The automotive industry India is at a cross roads and the ultimate direction and the horizons automotive sector covers will depend upon the emergence of a collaborative ecosystem in automotive sector. Industry 4.0 is an era of co-creation that we are getting into and where the traditional industry and the auto industry have to come together. Technologies like Deep Learning, Machine Learning, Robotics, AI etc. will power the cars of the future. Data Analytics is enabling the development of innovative business models and new revenue streams.
A very pertinent issue was pointed out in a recent conference that in the era of smart cars, who is going to be the OEM? Is it going to be the traditional guys or the tech companies?” A simple question which really cannot be answered in plain terms.
“In the era of smart cars, who is gonna be the OEM? Is it going to be the traditional guys or the tech companies?”- MsDebjani, President-Designate, NASSCOM
Ubiquitous connectivitywill be redefining the whole concept of intelligent transport or smart mobility which will be dominated by Connected Vehicles which would be a self-managed, self-aware, and self-enabled. It is difficult to define a connected vehicle as it is changing so dynamically. It is changing at a fast pace because the automotive industry and the world of consumer electronics are converging like never before. As a vehicle is becoming more and more a combination of technologies from different industries, the technology disruptions in various other industries will be influencing the automotive industry in future. What do these connected vehicles of future will have in store for consumers, policy makers, technology developers and manufacturers? This has to be deliberated upon by all the stake holder groups and multiple industry segments which are converging and shaping the future of vehicles. Or shall we say a future vehicle which seems to be fast developing into a powerful mobile computing platform with seamless connectivity amongst humans and their digital world.
“As tomorrow’s car is going to be a computer on wheels, there will be a paradigm shift from product-oriented approach to product+ service-oriented approach”- C V Raman, Sr. Executive Director, Maruti Suzuki
Its yet not too late to deliberately on the horizon of future connected, autonomous mobility and their potential to bring a paradigm shift in our view of future transportation. Whereas industry has to put its cards together to continue to be globally competitive, It’s the government of India which will play the vital act of being an enabler for developing the requisite ecosystem’. While innovations in technology is taking place at a faster pace than ever before, there is a need to put in place the adequate policy, legal and regulatory frameworks for connected vehicles in our context. There is no ambiguity that Government of India will be coming up with measures to deal with the imperatives and exigencies coming up in the days to come. But the pertinent issue is whether it would be with speed enough and in time, so that nation gets the benefit of emerging opportunities in Industry 4.0 and hopefully objectives of AMP 2016-26 are achieved. It has to be a proactive exercise to gain an insight into global arena without losing sight of Indian environment.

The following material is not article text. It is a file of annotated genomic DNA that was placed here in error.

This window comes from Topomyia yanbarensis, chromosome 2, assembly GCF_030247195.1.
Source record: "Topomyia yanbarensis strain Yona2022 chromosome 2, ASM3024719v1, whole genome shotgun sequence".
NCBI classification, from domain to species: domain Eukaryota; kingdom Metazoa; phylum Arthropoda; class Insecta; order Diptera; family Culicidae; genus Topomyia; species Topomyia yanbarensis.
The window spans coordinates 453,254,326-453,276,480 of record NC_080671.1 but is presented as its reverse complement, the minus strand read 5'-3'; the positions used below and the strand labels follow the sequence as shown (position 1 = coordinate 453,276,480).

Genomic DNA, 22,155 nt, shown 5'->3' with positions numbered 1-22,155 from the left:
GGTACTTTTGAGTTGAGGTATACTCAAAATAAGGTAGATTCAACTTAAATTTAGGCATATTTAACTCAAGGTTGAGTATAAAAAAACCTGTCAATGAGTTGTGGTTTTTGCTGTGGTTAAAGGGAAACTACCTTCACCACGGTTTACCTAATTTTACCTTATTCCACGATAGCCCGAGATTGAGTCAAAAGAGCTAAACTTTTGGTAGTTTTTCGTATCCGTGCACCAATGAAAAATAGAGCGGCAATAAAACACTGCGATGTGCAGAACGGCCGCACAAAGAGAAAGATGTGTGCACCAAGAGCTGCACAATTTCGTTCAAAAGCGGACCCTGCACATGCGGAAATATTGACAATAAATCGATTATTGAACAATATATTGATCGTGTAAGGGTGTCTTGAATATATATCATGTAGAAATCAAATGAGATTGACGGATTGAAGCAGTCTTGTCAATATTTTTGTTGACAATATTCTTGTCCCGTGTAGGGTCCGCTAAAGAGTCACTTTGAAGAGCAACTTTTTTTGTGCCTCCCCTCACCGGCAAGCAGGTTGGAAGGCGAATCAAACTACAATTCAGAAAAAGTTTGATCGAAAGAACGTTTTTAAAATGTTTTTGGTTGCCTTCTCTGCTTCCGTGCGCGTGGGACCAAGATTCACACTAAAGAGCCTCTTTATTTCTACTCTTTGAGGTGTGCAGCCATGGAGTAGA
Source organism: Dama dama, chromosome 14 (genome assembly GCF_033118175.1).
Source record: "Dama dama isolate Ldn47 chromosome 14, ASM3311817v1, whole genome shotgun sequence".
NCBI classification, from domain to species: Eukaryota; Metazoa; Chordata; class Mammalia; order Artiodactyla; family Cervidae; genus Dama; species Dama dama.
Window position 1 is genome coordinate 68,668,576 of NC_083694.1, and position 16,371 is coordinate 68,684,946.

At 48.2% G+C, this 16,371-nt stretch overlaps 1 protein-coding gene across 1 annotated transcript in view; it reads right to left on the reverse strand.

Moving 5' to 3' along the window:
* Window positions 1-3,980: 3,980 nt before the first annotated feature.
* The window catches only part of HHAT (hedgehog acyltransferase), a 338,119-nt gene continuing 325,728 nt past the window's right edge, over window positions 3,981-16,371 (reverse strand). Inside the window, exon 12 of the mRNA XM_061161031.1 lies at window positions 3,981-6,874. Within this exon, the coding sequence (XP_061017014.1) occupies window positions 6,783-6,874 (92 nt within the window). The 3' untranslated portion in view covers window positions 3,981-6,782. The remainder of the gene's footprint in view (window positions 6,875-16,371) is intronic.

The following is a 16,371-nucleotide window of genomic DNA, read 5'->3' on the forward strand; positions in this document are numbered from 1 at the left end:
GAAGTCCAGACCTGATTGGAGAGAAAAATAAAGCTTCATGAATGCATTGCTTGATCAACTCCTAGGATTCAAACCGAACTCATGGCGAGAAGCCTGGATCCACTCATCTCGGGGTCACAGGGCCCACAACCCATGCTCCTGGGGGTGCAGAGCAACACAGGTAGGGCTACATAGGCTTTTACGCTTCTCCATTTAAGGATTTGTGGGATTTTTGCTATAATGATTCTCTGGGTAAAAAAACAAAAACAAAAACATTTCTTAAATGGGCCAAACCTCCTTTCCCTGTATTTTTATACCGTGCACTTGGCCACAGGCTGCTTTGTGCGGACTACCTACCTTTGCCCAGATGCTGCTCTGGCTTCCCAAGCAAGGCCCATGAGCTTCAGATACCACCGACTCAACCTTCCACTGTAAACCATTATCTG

“The IT and electronics industry, automotive industry and the government need to work together as bodies to really come up with lasting solutions. Here, connected vehicles will have a role to play”. -Jnaneswar Sen, Sr. VP – Marketing & Sales, Honda Cars
Connected vehicles and intelligent, integrated transport system can greatly help in reducing congestion, pollution, increasing safety and lead to better city planning. Traffic congestion on Indian roads has been a major issue during peak hours especially in metro cities and we can pretty much double or triple the throughput of same roads just because the cars are connected. Road Safety, rather its lack of it, is another major concern for the government and industry, and it should be taken as a national objective in terms of reducing the fatality rates. These are the big issues where IT and electronics industry, automotive industry and government need to work together to reduce accidents on our roads, as well as to bring in certain measure of discipline in our traffic. In such a scenario, connected vehicles will have a role to play as technology is the key.
“As far as the connected vehicle part is concerned, I look at it from two most important aspects. First being the Safety aspect on the roads wherein a platform, in which very vehicle on the roads or highways is connected, will be a game changer. The second one is Connect to outside world. Say, if the vehicle can be connected to the house, what kind of activity is going on in the house can be seen; it would make the lives easier and create assurance which can come only with assured connectivity.”- Shri Anjum Parwez, IAS, Secretary (M&UDA), Govt. of Karnataka